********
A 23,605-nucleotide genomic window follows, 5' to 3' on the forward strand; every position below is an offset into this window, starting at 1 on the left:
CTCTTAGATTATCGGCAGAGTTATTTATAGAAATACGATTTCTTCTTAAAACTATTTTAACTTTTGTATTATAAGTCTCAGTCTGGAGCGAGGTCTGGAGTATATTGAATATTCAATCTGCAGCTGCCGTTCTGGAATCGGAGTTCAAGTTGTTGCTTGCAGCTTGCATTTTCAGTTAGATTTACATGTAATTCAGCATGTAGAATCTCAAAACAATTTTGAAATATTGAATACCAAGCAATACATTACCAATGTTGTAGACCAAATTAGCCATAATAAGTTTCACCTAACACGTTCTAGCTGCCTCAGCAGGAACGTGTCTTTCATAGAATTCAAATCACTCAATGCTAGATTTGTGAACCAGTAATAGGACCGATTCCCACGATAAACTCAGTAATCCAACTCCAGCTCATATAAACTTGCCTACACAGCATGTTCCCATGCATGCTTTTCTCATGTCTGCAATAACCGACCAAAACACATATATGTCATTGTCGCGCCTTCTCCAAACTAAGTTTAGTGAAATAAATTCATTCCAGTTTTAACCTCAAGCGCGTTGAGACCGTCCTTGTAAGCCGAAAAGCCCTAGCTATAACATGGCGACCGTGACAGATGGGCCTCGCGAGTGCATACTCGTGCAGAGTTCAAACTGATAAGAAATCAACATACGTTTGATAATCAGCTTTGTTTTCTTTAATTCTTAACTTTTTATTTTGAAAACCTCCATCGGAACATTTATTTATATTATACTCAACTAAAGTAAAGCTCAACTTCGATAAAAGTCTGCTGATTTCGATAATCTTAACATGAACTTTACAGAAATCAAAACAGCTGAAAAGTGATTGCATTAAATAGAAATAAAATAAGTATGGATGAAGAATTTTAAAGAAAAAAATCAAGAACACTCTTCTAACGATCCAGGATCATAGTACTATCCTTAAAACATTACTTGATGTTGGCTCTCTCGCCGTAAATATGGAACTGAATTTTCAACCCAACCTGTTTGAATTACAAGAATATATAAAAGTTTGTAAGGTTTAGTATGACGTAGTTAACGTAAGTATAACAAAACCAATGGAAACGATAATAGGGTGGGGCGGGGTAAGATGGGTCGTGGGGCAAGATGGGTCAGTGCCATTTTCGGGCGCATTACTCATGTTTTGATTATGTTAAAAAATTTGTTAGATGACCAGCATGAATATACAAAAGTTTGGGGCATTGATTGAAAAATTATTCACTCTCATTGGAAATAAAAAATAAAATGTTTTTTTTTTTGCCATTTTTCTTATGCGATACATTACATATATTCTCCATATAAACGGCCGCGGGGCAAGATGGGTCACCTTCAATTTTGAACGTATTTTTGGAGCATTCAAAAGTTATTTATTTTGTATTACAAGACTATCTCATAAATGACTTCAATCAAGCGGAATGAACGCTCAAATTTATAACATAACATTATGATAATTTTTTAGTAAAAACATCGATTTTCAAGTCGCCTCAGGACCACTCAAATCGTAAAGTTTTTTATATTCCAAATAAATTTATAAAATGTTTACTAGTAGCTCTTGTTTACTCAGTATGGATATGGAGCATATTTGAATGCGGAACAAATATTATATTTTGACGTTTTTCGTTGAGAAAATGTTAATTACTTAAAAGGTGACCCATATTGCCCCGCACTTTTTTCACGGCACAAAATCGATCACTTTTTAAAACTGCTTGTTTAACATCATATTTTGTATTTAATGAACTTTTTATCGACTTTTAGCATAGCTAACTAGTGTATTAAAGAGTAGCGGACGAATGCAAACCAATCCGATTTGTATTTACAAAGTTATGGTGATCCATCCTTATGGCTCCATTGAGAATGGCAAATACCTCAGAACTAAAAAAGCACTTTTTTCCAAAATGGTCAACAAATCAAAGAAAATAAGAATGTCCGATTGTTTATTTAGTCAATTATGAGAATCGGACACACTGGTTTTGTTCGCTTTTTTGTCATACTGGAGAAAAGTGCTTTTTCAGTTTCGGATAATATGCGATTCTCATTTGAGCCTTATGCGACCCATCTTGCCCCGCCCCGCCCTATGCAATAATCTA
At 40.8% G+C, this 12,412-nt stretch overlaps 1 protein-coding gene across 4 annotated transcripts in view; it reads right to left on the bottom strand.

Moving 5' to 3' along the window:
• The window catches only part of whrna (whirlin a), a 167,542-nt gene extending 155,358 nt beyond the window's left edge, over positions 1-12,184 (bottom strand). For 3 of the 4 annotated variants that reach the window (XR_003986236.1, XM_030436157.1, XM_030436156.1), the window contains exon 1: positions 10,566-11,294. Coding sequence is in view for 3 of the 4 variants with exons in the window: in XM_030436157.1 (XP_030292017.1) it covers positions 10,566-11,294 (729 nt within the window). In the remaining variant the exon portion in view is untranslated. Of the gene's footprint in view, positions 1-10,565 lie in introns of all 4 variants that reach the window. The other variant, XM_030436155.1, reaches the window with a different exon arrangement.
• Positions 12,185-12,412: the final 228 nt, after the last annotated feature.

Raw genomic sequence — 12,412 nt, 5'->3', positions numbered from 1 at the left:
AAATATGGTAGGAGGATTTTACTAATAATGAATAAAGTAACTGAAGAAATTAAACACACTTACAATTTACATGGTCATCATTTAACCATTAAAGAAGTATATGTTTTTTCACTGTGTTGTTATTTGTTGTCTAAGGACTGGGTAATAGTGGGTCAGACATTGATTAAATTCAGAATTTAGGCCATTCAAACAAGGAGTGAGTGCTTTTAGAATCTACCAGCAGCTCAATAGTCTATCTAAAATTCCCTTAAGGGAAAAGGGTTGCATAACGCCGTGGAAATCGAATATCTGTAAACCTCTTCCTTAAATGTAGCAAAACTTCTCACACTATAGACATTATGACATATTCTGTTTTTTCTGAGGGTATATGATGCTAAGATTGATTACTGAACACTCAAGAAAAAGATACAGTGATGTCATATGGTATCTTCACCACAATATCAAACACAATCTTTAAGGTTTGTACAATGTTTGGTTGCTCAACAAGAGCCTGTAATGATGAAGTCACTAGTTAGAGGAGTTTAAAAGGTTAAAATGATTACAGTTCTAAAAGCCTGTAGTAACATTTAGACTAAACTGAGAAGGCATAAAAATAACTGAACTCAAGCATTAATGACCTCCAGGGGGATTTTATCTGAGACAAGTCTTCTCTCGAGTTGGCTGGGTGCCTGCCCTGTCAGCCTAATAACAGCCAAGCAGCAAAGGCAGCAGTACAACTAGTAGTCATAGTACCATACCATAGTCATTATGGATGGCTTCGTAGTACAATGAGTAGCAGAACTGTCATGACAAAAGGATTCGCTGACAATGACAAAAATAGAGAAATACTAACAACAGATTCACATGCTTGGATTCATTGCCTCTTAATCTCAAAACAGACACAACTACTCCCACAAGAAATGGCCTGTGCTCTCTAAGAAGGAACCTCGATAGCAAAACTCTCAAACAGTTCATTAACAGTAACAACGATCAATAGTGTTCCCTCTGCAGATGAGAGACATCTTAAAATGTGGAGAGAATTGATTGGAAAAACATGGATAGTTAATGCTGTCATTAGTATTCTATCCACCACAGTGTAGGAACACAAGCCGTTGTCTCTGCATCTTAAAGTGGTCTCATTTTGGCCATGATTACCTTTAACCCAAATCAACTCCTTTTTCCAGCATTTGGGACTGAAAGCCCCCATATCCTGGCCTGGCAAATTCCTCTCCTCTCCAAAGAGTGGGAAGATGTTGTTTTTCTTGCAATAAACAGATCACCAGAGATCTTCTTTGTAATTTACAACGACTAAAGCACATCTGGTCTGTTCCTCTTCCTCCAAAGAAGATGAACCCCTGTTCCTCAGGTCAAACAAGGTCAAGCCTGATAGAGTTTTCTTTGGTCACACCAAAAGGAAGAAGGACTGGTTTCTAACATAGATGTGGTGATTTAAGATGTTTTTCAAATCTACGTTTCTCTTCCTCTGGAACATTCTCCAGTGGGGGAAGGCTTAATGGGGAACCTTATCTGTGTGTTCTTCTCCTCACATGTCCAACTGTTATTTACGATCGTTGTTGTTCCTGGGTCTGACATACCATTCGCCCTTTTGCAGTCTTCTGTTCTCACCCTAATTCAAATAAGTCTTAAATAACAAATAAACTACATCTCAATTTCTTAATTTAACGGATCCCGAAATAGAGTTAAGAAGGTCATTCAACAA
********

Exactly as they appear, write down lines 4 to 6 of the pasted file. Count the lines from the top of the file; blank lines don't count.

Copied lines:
Moving 5' to 3' along the window:
• The window catches only part of whrna (whirlin a), a 167,542-nt gene extending 155,358 nt beyond the window's left edge, over positions 1-12,184 (bottom strand). For 3 of the 4 annotated variants that reach the window (XR_003986236.1, XM_030436157.1, XM_030436156.1), the window contains exon 1: positions 10,566-11,294. Coding sequence is in view for 3 of the 4 variants with exons in the window: in XM_030436157.1 (XP_030292017.1) it covers positions 10,566-11,294 (729 nt within the window). In the remaining variant the exon portion in view is untranslated. Of the gene's footprint in view, positions 1-10,565 lie in introns of all 4 variants that reach the window. The other variant, XM_030436155.1, reaches the window with a different exon arrangement.
• Positions 12,185-12,412: the final 228 nt, after the last annotated feature.